Acts playing the venue include Show of Hands (Firebrand Music), Kat Rusby (Pure Records), Ólafur Arnalds (Robot), Navin Kundra (Hiten Ondhia Promotions), Serious Moonlights (Simon Gilory Promotions), Andy Abraham (Champions UK), Sam Bailey and Kerry Ellis (Paul Burton Promotions) and Uncle Frank (Funk Nation).

Shed life 

Another venue involved with Handmade and hosting shows across the board in Leicester is The Shed, run by promoter Elisabeth Carley-Leonard. 

It hosts up to 260 live music shows a year, as well as putting on other events, including comedy nights.

“Live music is still the beating heart of the venue,” says Carley-Leonard, another who believes collaborative working is the way forward.

“The music scene in Leicester is so strong at the moment and all the venues are working together, giving a real community feel. We’re seeing more touring acts than ever come to the city, while local bands that are smashing it right now are We Give In, Jnctre, Easy Life, Spacetoast, Cabin Boy Jumped Ship and Earls.”

Being versatile helps with repeat business, she adds. “We can rearrange and rework the space to suit different genres and styles of events. We’re open six days a week from 3pm with something different on every night, which has allowed us to build up a group of regulars here who enjoy the space no matter what’s going on, which is really lovely.”

“Our staff are all event trained, and we have a 15ft LED screen that hangs behind the stage which bands can use for incredible visuals to add to their stage performances.”

Artistes performing in the venue include The Slow Readers Club, Fatherson, Press To Meco, The Men That Will Not Be Blamed For Nothing, Louise Distras, Electric Swing Circus and Conjurer (all in-house).

For John Helps, there is more of a general aesthetic to the shows put on by The Robot Needs Home Collective than a focus on any particular genre of music.

“We do about 12 shows a year, from 100-capacity clubs up to 900-cap theatre events,” he says, citing Grace Petrie, Kermes and Rich List, as emerging Leicester acts worth watching.

“We’re filling a niche for more unusual music in the city with modern classical being more of a focus now than it has been, while still serving up post-rock, experimental music and punk.”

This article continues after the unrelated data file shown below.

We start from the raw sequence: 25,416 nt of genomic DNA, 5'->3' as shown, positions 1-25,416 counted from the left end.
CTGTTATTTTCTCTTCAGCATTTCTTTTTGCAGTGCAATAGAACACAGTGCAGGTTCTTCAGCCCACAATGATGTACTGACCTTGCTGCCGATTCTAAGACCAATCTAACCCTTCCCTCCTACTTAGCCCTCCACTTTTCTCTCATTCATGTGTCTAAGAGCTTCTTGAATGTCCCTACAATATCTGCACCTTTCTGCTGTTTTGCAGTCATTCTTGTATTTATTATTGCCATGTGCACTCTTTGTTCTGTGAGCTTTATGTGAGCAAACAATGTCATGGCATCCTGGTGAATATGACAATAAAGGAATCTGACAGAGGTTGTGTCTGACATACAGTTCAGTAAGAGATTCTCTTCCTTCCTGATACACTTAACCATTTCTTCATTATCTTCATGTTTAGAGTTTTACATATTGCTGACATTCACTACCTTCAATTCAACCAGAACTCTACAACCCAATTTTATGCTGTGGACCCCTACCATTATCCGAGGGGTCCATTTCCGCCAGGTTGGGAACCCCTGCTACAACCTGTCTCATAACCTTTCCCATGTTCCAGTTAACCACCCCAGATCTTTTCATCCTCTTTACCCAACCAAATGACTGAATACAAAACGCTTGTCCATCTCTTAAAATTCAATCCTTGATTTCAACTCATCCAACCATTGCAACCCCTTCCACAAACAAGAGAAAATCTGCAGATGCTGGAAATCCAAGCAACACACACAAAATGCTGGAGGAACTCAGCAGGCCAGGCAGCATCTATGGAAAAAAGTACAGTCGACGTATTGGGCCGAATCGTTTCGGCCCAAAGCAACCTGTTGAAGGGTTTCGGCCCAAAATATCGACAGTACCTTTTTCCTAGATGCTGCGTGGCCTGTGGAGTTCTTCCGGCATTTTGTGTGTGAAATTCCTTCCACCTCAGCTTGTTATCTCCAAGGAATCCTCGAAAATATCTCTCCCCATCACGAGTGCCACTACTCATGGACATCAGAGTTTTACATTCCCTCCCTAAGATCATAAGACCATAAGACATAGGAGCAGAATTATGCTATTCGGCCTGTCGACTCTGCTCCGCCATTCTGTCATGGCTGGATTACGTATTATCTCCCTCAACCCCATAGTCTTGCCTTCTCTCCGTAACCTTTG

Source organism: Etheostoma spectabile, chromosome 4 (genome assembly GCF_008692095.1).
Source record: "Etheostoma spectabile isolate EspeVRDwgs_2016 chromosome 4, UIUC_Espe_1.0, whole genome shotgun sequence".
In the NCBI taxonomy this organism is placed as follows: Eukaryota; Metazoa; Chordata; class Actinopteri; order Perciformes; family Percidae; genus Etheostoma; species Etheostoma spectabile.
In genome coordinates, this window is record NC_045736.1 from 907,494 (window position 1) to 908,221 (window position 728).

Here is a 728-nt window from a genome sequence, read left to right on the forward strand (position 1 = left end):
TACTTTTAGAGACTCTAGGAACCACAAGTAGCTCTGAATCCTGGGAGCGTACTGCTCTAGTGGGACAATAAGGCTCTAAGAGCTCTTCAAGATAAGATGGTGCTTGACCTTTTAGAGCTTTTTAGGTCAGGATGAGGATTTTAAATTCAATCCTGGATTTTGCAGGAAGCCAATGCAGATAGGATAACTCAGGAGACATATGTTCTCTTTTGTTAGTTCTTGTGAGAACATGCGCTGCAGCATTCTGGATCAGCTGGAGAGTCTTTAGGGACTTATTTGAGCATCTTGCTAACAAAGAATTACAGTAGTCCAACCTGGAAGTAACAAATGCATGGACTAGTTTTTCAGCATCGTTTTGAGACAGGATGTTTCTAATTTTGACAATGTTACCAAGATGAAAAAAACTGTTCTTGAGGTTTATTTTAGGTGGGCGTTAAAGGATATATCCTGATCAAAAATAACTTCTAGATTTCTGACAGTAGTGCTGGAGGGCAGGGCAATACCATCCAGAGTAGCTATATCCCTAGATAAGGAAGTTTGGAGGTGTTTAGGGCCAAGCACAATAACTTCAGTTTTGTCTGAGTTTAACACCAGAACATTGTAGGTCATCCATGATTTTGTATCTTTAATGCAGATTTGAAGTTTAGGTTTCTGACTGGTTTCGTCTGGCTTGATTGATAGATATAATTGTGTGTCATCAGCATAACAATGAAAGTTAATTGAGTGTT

These shows include Olafur Arnalds at Haymarket Theatre, And So I Watch You From Afar, TTNG and The Physics House Band at The Cookie (150), and 65Daysofstatic at Dryden Street Social Club (450).

Looking after the shows at the latter two venues is another of the city’s most active promoters, Nik Sharpe, who also organises Handmade, and promotes approximately 150 shows across the city annually under The Cookie banner.

“Leicester seems to have a real appetite for emerging bands,” he says. “We’re seeing a trend of strong ticket sales for really new bands. There is a big BBC Radio 6 Music following in the city and that’s certainly playing a large part in these early success stories.”

Shows promoted under The Cookie banner include Easy Life, Lucy Spraggan and Tom Grennan at O2 Academy, Mahalia at Dryden Street Social Club, and She Drew The Gun, Pigs, Pigs, Pigs, Pigs, Pigs, Pigs, Pigs; Snapped Ankles, Cabbage and The Murder Capital at The Cookie.

“We create a pathway for artistes from The Cookie and Dryden Street Social all the way up to the O2 Academy,” says Sharpe. “We’ve recently done this with Easy Life who have sold out all the venues in the past 12 months, which is an incredible achievement.

“We’ve held the diary at Dryden Street Social since 2017 and we’ve had some great shows there, including British Sea Power, Wire, The Temperance Movement, Easy Life, Mahalia and Senser. 

“It’s provided a much needed larger independent space in the city,” Sharpe adds.